[master <hash>] Sixth test - rock vs. paper
 1 file changed, 14 insertions(+), 1 deletion(-)

Draw! [9/10]

So far we've assumed the two participants choose different values. If you've played RPS, you'll know that's not always the case in real life - sometimes it's a draw.

This brings us to the idea of parameterised testing - generating tests based on canned data. Jest has built-in functionality to do this, named each, but it's often as easy to do it with an array and forEach:

["rock", "paper", "scissors"].forEach((both) => {
  it(`should say draw for ${both} vs. ${both}`, () => {
    expect(rps(both, both)).toBe("draw");
  });
});

Call the shot, run the tests, review the output then, if all of that makes sense, complete the implementation. Maybe something like:

function rps(left, right) {
  if (left === right) {
    return "draw";
  }
  return (
    (left === "rock" && right === "scissors")
    || (left === "scissors" && right === "paper")
    || (left === "paper" && right === "rock")
  )
    ? "left"
    : "right";
}

Once everything's passing and you're happy with your implementation, make the final commit:

$ git commit -a -m 'Handle the draw cases'
[master <hash>] Handle the draw cases
 1 file changed, 9 insertions(+)

That's it! We've just test-driven an implementation of RPS, the right way. Reflect on the exercise - how does the implementation compare to what you'd initially imagined? What felt good or bad about the process?

You can see my copy of this exercise at https://github.com/textbook/rps-tdd.

Exercises [10/10]

Practice makes perfect! Here are some additional exercises you can run through:

  1. Repeat the process, but tackle the pairs in a different order. What impact does the order have on how and when your implementation gains complexity? Do you end up with a different implementation?

  2. Extend your implementation for additional weapons (e.g. Rock Paper Scissors Lizard Spock). How easy or hard is this?

    • Advanced - read about the "open-closed principle", OCP. Can you refactor your code such that adding more weapons doesn't mean a change to the rps function?
  3. Test-drive out some validation - what should your code do if either or both of the inputs aren't recognised shapes? If you decide to throw an error, note that per the Jest docs you need to pass a function to defer execution:

    expect(() => rps("bananas", 123)).toThrowError();

    otherwise the error's thrown too early and Jest can't handle it.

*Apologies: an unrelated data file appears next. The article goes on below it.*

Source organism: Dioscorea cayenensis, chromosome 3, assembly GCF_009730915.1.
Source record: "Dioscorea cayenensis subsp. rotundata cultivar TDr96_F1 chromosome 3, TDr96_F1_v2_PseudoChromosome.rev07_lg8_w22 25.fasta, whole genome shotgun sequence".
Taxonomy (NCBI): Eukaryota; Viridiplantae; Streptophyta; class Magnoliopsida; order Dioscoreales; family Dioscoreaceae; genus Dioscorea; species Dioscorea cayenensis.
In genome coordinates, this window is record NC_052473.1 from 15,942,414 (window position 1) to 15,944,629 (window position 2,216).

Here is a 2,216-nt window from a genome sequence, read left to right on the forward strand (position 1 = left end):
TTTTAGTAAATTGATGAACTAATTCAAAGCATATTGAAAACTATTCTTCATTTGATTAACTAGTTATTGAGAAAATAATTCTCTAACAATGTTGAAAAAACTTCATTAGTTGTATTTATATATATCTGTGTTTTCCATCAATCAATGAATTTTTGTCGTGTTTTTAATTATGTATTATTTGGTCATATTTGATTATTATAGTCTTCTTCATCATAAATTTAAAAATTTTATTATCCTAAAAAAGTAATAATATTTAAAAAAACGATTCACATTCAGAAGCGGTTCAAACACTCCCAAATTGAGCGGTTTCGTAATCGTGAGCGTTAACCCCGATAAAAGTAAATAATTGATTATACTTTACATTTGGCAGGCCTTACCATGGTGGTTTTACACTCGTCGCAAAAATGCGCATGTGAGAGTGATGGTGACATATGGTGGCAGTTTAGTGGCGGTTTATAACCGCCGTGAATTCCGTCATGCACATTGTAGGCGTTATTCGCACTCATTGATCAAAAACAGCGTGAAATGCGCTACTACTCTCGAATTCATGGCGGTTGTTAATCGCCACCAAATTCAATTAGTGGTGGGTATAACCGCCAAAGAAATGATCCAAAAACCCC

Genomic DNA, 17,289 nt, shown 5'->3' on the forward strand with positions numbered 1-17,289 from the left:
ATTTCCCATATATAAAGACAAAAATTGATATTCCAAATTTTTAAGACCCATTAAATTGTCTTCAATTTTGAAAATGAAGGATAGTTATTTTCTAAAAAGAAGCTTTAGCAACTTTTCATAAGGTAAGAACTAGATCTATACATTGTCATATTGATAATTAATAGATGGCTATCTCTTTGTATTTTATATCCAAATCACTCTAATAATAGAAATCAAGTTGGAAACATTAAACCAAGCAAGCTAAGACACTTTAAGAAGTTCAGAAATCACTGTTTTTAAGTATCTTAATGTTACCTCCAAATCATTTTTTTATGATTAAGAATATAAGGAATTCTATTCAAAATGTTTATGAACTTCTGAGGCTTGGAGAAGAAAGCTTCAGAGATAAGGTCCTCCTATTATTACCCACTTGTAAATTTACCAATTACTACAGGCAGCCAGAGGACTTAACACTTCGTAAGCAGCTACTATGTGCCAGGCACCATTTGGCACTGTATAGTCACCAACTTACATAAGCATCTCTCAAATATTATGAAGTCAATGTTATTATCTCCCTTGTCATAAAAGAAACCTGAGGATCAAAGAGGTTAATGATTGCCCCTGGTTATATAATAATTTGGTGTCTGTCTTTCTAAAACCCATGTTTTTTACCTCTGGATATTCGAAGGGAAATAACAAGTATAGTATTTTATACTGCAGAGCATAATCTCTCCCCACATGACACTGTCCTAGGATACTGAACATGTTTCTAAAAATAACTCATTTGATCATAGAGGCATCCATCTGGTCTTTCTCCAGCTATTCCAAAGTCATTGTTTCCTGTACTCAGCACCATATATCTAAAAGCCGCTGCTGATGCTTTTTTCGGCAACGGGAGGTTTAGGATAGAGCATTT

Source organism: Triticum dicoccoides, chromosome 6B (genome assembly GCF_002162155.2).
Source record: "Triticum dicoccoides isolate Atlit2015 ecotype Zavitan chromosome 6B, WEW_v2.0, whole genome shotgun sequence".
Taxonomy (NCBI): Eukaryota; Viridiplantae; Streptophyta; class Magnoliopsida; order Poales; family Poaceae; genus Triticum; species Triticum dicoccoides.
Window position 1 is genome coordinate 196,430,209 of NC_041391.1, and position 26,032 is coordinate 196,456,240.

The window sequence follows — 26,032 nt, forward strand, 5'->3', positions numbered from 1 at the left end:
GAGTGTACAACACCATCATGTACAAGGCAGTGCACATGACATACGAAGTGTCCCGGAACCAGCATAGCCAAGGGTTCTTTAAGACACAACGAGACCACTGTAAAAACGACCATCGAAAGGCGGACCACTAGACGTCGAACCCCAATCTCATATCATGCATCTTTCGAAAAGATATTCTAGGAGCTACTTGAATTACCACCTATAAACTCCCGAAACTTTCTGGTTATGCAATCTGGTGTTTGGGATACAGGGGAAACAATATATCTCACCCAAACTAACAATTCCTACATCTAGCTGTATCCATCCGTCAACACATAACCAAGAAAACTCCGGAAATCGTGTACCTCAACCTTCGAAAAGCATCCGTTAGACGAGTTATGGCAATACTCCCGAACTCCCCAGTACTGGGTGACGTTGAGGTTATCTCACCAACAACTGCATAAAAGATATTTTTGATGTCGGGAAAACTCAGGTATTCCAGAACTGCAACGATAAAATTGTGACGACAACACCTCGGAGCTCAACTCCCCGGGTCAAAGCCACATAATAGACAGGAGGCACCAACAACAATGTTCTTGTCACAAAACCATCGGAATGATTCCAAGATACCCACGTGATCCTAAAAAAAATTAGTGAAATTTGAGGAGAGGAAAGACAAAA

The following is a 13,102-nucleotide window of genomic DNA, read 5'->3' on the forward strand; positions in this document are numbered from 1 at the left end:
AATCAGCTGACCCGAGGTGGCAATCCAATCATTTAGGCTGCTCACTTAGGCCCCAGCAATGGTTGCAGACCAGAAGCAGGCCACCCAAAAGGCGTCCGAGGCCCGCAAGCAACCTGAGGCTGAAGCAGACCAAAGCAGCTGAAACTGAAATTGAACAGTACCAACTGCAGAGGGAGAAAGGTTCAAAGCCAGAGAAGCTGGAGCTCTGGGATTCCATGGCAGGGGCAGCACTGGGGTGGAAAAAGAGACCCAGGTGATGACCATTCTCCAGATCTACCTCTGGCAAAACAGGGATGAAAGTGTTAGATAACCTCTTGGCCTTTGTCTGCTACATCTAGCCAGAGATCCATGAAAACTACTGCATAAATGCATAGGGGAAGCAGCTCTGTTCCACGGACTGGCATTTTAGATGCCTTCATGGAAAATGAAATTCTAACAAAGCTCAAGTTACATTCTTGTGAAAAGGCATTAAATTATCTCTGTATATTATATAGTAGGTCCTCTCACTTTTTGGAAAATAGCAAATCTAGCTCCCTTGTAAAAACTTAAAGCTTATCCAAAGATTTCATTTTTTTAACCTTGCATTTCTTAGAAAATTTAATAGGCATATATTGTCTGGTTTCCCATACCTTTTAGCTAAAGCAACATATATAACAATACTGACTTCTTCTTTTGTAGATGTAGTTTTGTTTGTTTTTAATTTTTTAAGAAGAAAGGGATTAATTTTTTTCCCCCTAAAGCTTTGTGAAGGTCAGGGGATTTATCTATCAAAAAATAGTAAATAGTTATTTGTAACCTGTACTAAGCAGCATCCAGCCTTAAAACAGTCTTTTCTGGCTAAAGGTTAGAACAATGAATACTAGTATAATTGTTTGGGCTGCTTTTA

4. Refactor the tests to group the test cases into three parameterised tests: one for "left"; one for "right"; and one for "draw".

    • Advanced - use Jest's each method, either with an array or a template literal.
  5. Run through the exercise from the beginning, but using npm t -- --watch instead of just npm t (note the extra --, otherwise the --watch argument gets passed to NPM rather than Jest).

    This will set up Jest to watch your files and re-run the tests if anything changes. Arrange your screen so you can see these outputs while you're writing your code, and leave it running the whole time (if this means you can't make commits, don't worry about it). What impact does that immediate and continuous feedback have on your experience of working on the code?

Once you're ready to move on, check out the next article in this series where we'll use end-to-end and integration testing to build out a React UI for this RPS logic.

Installation explained [Bonus]

As promised above, here's an explanation of everything you were told during the npm install.

npm WARN deprecated [email protected]: request has been deprecated, see https://github.com/request/request/issues/3142
npm WARN deprecated [email protected]: request-promise-native has been deprecated because it extends the now deprecated request package, see https://github.com/request/request/issues/3142
npm WARN deprecated [email protected]: this library is no longer supported

Over time, libraries published on NPM will become out-of-date. For various reasons, their maintainers may decide to stop supporting them, or to stop supporting older major versions. This isn't necessarily a problem, but means that future vulnerabilities won't be addressed; try not to depend on deprecated packages.

npm notice created a lockfile as package-lock.json. You should commit this file.

If you look in the package file after the install, the only information about the dependencies is "jest": "^26.4.2". This means "requires Jest of at least v26.4.2 and up to (but not including) v27.0.0" (you can learn more about this notation with the semver calculator). Given the number of dependencies installed (see below), that's not a lot of information - if you installed this package on another machine, it might get a quite different set of dependencies. So that you can reproduce a specific install more easily, NPM stores the exact versions of all of the dependencies in package-lock.json.

npm WARN [email protected] No description
npm WARN [email protected] No repository field.

The shortcut we used to create the package.json, npm init -y, created all of the required fields but not all of the recommended fields. If you want to avoid this warning in the future, add a description and repository into your package.json per the NPM docs. When creating new packages you can use npm init instead to go through an interactive process to enter more of the fields.

+ [email protected]
added 506 packages from 347 contributors and audited 506 packages in 18.837s

That's the bit we actually care about; Jest (and all of its own dependencies) has been installed.

21 packages are looking for funding
  run `npm fund` for details

Per RFC 0017, NPM allows package maintainers to solicit funding by adding information to their package files. As the message says, you can run npm fund to see which packages are asking for financial support, and how to provide it.

found 0 vulnerabilities

NPM checks whether there are any known vulnerabilities in the packages in your node_modules/. This can tell you when you need to update your dependencies, especially anything you use in production (as opposed to development dependencies like Jest). You can run npm audit at any time to get the latest updates and see more information.